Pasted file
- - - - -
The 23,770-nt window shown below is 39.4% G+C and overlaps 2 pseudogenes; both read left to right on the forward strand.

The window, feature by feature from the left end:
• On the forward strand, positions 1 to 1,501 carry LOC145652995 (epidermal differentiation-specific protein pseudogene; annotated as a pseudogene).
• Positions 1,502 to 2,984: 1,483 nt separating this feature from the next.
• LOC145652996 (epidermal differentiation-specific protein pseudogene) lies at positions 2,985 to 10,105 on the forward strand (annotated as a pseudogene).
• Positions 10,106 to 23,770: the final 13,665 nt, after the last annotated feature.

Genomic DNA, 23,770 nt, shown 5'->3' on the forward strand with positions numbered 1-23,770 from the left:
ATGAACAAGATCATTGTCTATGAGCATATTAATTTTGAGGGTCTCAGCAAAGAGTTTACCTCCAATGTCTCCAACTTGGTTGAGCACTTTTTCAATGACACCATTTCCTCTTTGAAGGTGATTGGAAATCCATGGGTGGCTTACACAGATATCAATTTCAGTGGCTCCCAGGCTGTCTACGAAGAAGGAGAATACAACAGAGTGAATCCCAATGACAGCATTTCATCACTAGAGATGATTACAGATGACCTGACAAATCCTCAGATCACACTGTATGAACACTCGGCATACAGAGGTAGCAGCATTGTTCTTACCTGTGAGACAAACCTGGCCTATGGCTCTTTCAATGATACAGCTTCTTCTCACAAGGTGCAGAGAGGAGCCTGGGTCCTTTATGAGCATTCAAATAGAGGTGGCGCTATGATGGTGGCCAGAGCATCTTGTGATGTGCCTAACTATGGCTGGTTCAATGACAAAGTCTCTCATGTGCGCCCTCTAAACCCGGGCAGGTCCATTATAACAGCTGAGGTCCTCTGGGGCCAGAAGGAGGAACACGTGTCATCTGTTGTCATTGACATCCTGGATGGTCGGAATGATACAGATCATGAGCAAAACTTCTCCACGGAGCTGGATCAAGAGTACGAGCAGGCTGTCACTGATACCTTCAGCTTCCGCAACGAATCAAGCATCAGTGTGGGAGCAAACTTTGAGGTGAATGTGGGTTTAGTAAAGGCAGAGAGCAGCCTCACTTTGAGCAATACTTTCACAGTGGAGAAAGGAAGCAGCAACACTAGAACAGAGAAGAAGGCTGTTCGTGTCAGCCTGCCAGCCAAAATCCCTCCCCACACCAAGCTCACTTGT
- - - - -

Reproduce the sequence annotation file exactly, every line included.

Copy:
The 23,770-nt window shown below is 39.4% G+C and overlaps 2 pseudogenes; both read left to right on the forward strand.

The window, feature by feature from the left end:
• On the forward strand, positions 1 to 1,501 carry LOC145652995 (epidermal differentiation-specific protein pseudogene; annotated as a pseudogene).
• Positions 1,502 to 2,984: 1,483 nt separating this feature from the next.
• LOC145652996 (epidermal differentiation-specific protein pseudogene) lies at positions 2,985 to 10,105 on the forward strand (annotated as a pseudogene).
• Positions 10,106 to 23,770: the final 13,665 nt, after the last annotated feature.

Genomic DNA, 23,770 nt, shown 5'->3' on the forward strand with positions numbered 1-23,770 from the left:
ATGAACAAGATCATTGTCTATGAGCATATTAATTTTGAGGGTCTCAGCAAAGAGTTTACCTCCAATGTCTCCAACTTGGTTGAGCACTTTTTCAATGACACCATTTCCTCTTTGAAGGTGATTGGAAATCCATGGGTGGCTTACACAGATATCAATTTCAGTGGCTCCCAGGCTGTCTACGAAGAAGGAGAATACAACAGAGTGAATCCCAATGACAGCATTTCATCACTAGAGATGATTACAGATGACCTGACAAATCCTCAGATCACACTGTATGAACACTCGGCATACAGAGGTAGCAGCATTGTTCTTACCTGTGAGACAAACCTGGCCTATGGCTCTTTCAATGATACAGCTTCTTCTCACAAGGTGCAGAGAGGAGCCTGGGTCCTTTATGAGCATTCAAATAGAGGTGGCGCTATGATGGTGGCCAGAGCATCTTGTGATGTGCCTAACTATGGCTGGTTCAATGACAAAGTCTCTCATGTGCGCCCTCTAAACCCGGGCAGGTCCATTATAACAGCTGAGGTCCTCTGGGGCCAGAAGGAGGAACACGTGTCATCTGTTGTCATTGACATCCTGGATGGTCGGAATGATACAGATCATGAGCAAAACTTCTCCACGGAGCTGGATCAAGAGTACGAGCAGGCTGTCACTGATACCTTCAGCTTCCGCAACGAATCAAGCATCAGTGTGGGAGCAAACTTTGAGGTGAATGTGGGTTTAGTAAAGGCAGAGAGCAGCCTCACTTTGAGCAATACTTTCACAGTGGAGAAAGGAAGCAGCAACACTAGAACAGAGAAGAAGGCTGTTCGTGTCAGCCTGCCAGCCAAAATCCCTCCCCACACCAAGCTCACTTGT